Here would said by Dr.Myles Munroe that:the brilliant summer sun poured its liquid heat on the windswept island of the Caribbean paradise as the old village sculptor made his way to his humble home outside the village center.

On his way he passed by the great white mansion of the plantation owner who, with his field workers, was felling one of the age-old trees that for generations had provided protection from the scorching sun. The old sculptor suddenly stopped and, with a twinkle in his eyes, called over the wall with a note of interest, “What will you do with those discarded stumps of wood?” The owner replied, “These are good for nothing but firewood.

I have no use for this junk.” The old sculptor begged for a piece of the “junk” wood and with care lifted the knotted tree trunk to his shoulders. With a smile of gratitude, he staggered into the distance carrying his burdensome treasure. After entering his cottage, the old man placed the jagged piece of tree in the center of the floor. Then, in a seemingly mysterious and ceremonious manner, he walked around what the plantation owner had called “useless junk.”

As the old man picked up his hammer and chisel, a strange smile pierced his leathered face. Attacking the wood, he worked as though under a mandate to set something free from the gnarled, weathered trunk.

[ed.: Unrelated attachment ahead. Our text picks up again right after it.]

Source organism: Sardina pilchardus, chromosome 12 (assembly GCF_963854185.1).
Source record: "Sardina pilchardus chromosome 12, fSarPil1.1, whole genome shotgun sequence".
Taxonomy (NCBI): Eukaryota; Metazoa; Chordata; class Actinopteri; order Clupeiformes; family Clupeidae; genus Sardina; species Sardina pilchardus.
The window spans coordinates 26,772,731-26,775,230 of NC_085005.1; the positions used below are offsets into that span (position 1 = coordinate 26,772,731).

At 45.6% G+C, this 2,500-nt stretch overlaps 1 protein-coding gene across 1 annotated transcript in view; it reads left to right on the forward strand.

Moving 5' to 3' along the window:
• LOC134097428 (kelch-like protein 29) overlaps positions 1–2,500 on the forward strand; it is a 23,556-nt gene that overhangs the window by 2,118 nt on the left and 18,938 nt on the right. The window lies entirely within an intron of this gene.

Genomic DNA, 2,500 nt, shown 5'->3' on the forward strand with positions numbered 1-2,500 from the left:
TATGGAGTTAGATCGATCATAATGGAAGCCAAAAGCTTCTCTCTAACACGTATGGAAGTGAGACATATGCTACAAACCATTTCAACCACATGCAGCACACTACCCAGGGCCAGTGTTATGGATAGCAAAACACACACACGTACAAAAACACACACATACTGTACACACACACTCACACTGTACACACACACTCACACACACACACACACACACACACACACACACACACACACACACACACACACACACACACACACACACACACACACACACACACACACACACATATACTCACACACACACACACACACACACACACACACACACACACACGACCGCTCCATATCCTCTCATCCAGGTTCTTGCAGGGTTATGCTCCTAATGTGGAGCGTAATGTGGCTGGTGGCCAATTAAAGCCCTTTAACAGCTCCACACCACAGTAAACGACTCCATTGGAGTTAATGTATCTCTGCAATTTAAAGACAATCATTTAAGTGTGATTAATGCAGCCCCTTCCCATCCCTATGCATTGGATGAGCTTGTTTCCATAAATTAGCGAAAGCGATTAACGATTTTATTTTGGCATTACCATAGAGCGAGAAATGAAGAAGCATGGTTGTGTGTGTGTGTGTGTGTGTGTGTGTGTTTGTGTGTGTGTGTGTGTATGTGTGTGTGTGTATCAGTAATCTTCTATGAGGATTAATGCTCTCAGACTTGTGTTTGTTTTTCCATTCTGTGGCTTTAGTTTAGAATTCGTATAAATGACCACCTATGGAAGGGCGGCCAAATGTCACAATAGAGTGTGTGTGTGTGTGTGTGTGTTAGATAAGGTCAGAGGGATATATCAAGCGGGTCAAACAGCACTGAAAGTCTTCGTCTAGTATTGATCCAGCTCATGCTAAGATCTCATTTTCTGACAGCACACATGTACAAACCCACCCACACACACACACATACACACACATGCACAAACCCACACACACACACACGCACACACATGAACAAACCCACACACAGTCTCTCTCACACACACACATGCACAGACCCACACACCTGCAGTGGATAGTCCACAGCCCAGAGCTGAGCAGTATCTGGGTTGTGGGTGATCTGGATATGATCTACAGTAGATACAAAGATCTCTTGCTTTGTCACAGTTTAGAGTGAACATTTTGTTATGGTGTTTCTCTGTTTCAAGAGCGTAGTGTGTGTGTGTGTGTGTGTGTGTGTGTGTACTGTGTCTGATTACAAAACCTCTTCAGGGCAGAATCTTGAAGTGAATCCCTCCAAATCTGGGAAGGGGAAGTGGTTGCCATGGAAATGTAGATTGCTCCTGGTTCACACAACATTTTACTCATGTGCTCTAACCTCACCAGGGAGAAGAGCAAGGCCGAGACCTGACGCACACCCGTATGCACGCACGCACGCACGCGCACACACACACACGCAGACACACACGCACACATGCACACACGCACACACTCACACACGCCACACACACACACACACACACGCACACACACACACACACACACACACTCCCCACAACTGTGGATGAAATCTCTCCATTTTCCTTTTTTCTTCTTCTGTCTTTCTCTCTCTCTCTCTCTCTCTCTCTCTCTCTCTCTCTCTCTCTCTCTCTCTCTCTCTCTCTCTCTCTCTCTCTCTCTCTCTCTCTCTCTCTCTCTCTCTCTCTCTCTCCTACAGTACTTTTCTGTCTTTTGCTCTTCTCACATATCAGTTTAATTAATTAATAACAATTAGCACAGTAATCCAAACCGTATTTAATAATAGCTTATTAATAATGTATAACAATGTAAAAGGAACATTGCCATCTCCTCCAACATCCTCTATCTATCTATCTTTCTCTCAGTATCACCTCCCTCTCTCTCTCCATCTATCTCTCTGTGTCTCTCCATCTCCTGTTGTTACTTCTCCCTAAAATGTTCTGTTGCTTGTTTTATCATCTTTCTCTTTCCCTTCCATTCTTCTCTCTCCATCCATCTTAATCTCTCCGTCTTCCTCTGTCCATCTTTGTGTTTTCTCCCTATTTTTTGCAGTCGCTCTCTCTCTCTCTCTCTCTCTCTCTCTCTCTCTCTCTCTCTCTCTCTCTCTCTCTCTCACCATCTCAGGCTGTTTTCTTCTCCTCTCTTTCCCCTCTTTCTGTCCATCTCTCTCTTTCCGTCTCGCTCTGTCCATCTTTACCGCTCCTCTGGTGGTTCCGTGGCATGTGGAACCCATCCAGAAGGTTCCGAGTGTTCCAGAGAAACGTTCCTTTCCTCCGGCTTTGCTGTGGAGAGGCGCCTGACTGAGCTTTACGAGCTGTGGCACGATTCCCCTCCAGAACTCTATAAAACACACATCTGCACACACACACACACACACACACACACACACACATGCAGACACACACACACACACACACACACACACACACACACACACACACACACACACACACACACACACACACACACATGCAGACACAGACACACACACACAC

The following morning, the sun found the sculptor asleep on the floor of his cottage, clutching a beautifully sculptured bird. He had freed the bird from the bondage of the junk wood. Later he placed the bird on the railing of his front porch and forgot it


Weeks later the plantation owner came by to visit. When he saw the bird, he asked to buy it—offering whatever price the sculptor might name. Satisfied that he had made an excellent bargain, the gentleman walked away, hugging to his breast with great pride the newly acquired treasure. The old sculptor, sitting on the steps of his simple cottage, counted his spoil and thought, “Junk is in the eyes of the beholder.Some look, but others see.”


Today there are many individuals whose lives are like the old tree.Trapped within them is a beautiful bird of potential that may never fly.Society, like the plantation owner, sees nothing in them but a useless,worthless person on his way to the garbage heap of life. But we must remember that one man’s junk is another man’s jewel.


Scientists in the field of human potential have estimated that we use as little as ten percent of our abilities. Ninety percent of our capabilities lie dormant and wasted. It is sad that we use only a small part of our abilities and talents. Most of us have no idea how much talent and potential we possess.


Consider the life of Abraham Lincoln. His story is one of the most dramatic examples of a man struggling to release the wealth of potential locked up inside him:

He lost his job in 1832.
He was elected to the legislature in 1834.
He suffered the death of his sweetheart in 1834.
He suffered a nervous breakdown in 1836.
He was defeated for speaker of the State Legislature in 1838.
He was defeated for nomination for Congress in 1843.
He was elected to Congress in 1846.
He was rejected for the position of land officer in 1849.
He was defeated for the Senate in 1854.
He was defeated for the nomination for vice president of the
United States in 1856.
He again was defeated for the Senate in 1858.
He was elected president of the United States in 186

Credits:
(Dr.Myles Munroe is the Copyright owner of this book, some pages of this book are served here only for Educational Purposely)